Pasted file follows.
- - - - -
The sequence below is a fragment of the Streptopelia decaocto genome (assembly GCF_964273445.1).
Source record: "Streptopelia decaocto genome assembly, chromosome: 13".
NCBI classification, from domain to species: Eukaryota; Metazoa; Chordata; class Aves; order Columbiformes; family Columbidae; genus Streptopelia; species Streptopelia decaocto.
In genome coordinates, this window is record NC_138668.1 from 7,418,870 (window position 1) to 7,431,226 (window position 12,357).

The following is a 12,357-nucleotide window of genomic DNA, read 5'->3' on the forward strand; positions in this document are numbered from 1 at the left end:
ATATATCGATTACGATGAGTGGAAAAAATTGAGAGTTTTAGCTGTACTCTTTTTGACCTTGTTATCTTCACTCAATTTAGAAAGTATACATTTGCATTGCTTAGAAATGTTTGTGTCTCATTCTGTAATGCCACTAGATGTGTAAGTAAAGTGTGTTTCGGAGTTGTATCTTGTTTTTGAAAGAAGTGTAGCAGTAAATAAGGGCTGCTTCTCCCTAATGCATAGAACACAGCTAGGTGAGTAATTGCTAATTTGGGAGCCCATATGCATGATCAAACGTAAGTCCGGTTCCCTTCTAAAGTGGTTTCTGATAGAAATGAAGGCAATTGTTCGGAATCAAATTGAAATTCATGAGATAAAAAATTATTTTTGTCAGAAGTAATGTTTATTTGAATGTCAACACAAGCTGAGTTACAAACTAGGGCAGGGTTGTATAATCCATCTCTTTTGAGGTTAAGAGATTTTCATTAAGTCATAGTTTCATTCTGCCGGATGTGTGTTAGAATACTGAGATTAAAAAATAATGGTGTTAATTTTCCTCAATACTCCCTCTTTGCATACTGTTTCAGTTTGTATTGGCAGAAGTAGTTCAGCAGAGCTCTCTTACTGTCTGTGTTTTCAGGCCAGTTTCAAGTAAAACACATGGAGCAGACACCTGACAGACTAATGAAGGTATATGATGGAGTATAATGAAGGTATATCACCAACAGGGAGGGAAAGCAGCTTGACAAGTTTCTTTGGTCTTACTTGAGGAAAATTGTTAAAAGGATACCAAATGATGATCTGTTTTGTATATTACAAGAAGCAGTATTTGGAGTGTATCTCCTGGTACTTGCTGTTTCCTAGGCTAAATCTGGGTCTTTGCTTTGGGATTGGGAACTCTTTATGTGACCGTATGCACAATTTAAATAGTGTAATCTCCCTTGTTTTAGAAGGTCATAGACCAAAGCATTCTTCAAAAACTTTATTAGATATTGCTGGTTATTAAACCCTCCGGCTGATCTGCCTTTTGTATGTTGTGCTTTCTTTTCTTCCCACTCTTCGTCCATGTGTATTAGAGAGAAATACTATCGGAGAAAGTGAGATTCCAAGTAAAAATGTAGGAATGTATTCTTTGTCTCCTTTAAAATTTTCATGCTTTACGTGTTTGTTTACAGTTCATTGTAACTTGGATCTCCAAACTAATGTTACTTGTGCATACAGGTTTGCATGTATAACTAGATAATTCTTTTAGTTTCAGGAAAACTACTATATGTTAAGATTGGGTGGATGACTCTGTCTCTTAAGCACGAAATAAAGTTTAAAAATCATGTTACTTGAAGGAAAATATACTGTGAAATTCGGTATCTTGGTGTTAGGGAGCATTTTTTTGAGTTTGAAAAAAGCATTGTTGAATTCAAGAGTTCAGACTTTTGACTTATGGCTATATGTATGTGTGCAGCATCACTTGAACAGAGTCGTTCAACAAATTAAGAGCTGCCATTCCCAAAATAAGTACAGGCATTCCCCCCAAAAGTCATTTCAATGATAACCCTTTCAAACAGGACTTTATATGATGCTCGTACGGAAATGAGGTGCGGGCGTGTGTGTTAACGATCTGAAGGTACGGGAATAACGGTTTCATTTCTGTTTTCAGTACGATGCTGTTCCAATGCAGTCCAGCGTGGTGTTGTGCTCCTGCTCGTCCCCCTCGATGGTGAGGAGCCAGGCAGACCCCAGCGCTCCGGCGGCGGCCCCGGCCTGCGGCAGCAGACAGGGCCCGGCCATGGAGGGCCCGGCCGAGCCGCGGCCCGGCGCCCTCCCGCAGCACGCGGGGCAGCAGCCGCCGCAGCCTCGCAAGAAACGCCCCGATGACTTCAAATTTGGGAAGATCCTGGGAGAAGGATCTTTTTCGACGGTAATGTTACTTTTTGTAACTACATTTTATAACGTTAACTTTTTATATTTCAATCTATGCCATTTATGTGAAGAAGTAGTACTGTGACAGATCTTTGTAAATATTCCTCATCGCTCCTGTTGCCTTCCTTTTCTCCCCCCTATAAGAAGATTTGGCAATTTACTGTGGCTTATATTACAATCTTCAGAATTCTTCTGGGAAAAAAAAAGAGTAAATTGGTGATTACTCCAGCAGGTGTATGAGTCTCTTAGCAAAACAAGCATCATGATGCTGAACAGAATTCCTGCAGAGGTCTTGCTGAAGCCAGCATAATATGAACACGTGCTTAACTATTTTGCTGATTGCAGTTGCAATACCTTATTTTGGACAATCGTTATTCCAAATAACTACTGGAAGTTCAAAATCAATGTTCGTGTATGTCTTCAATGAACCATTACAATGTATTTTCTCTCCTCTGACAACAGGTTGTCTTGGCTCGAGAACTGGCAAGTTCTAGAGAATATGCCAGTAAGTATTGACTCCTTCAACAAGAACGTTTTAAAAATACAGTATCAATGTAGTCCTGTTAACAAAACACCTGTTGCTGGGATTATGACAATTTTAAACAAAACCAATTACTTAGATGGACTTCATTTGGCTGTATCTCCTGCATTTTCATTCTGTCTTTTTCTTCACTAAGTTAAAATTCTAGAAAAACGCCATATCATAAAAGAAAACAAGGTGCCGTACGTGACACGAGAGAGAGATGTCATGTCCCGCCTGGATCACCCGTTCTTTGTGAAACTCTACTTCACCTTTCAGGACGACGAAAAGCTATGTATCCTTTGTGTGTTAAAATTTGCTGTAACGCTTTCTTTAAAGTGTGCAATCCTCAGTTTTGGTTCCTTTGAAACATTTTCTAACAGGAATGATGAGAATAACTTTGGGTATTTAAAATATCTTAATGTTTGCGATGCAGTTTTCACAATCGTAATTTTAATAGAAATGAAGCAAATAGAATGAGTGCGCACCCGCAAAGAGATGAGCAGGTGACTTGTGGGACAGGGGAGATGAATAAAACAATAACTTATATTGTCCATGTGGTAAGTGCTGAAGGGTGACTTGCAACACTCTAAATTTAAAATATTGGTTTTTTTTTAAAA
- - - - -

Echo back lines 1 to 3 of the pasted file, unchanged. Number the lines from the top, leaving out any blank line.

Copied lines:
The sequence below is a fragment of the Streptopelia decaocto genome (assembly GCF_964273445.1).
Source record: "Streptopelia decaocto genome assembly, chromosome: 13".
NCBI classification, from domain to species: Eukaryota; Metazoa; Chordata; class Aves; order Columbiformes; family Columbidae; genus Streptopelia; species Streptopelia decaocto.